Apoptosis vs. necrosis

Bernard Murray bernard at elsie.nci.nih.gov
Wed Apr 13 13:51:59 EST 1994

In article <199404131655.JAA01867 at net.bio.net>, CGE at CU.NIH.GOV writes:
> The definition from Dorland's medical Dictionary:
> Apoptosis is derived from the Greek Apo- [meaning separation
> or derivation from] and -ptosis [silent p, meaning downward
> displacement]. Apoptosis = a falling off.
> Dale, what is so strange sounding about apo-tosis? There are
> many 'pt' words with a silent p - pteridine, pterygoid, Ptolemy,
> asymptote, pteridophyte, ptarmigan, ptomaine, and every kids
> favorite - pterodactyl.
> Graham

Andrew Wyllie pronounces it as per the Greek derivation (silent p) and I assume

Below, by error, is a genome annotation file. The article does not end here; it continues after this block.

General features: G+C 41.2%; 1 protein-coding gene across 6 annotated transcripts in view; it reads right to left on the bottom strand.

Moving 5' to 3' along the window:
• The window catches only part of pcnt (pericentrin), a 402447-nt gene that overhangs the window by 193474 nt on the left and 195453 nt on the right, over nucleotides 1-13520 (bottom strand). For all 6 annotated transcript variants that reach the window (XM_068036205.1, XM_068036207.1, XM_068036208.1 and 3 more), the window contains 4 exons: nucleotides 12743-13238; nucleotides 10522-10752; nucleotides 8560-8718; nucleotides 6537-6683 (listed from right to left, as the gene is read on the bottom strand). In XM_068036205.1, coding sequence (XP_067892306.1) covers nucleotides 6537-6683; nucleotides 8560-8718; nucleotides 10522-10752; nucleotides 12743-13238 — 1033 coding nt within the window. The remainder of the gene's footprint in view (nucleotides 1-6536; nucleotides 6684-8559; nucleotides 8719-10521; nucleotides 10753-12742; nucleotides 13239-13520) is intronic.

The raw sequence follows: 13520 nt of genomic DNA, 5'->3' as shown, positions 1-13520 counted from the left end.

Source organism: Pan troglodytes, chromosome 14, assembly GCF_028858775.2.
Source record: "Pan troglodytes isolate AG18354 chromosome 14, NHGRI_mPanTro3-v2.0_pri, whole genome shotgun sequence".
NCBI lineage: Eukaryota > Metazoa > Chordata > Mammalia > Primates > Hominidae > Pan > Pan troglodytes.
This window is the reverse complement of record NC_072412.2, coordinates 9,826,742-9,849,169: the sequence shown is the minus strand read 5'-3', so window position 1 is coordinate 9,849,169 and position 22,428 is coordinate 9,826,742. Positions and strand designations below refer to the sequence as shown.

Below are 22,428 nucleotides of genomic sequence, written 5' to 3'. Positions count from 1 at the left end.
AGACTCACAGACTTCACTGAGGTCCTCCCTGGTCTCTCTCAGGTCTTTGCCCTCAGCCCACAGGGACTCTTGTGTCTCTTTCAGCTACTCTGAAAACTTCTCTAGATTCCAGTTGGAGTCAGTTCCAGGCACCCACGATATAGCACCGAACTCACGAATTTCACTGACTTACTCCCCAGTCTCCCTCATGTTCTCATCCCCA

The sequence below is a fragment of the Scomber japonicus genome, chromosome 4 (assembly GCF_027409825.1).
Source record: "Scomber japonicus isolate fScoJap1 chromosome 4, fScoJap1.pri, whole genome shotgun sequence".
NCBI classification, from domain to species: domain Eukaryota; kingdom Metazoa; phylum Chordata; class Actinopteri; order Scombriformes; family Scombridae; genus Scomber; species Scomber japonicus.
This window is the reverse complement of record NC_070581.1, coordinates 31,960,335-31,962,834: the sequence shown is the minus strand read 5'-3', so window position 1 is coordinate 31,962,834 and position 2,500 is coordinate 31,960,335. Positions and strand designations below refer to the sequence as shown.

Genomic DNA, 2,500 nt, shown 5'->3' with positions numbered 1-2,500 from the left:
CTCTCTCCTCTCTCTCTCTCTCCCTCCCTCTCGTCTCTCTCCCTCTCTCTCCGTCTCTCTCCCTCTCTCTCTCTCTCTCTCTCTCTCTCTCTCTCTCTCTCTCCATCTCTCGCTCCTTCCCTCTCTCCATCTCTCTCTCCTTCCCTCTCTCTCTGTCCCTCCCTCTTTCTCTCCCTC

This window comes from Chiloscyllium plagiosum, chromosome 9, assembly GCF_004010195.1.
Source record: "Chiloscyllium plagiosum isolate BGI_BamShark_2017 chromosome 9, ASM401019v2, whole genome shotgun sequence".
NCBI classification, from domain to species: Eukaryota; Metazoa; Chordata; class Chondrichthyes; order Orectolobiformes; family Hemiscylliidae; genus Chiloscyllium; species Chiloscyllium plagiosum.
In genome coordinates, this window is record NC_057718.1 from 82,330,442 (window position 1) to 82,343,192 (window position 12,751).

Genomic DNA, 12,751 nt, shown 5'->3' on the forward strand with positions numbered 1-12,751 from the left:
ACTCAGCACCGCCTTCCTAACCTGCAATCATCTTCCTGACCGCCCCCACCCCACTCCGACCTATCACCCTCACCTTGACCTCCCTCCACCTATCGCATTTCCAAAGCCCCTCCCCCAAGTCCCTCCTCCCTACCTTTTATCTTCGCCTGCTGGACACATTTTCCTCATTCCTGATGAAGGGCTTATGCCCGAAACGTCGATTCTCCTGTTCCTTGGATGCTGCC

he has some say in the matter.  However, since many people over here can't
even pronounce his name correctly I think this is a lost cause.
	Personally, I'm no purist and enjoy the ay-POP-toh-siss (said with a
distinct Southern drawl) that seems to be the norm around here.  Also, at the
FEBS meeting in Dublin in 1992 another derivation of the name was put forward
which supports the non-silent P....

Spontaneously dying cell resembles Popcorn
When encountered, flasks of dying cells are usually tossed in the bin/trash

so...     A "pop"!  Toss it!

(My apologies to the original author of this who had the advantage of a set
 of slides to put the point across)

Bernard Murray, Ph.D.
bernard at elsie.nci.nih.gov (National Cancer Institute, NIH, Bethesda MD, USA)

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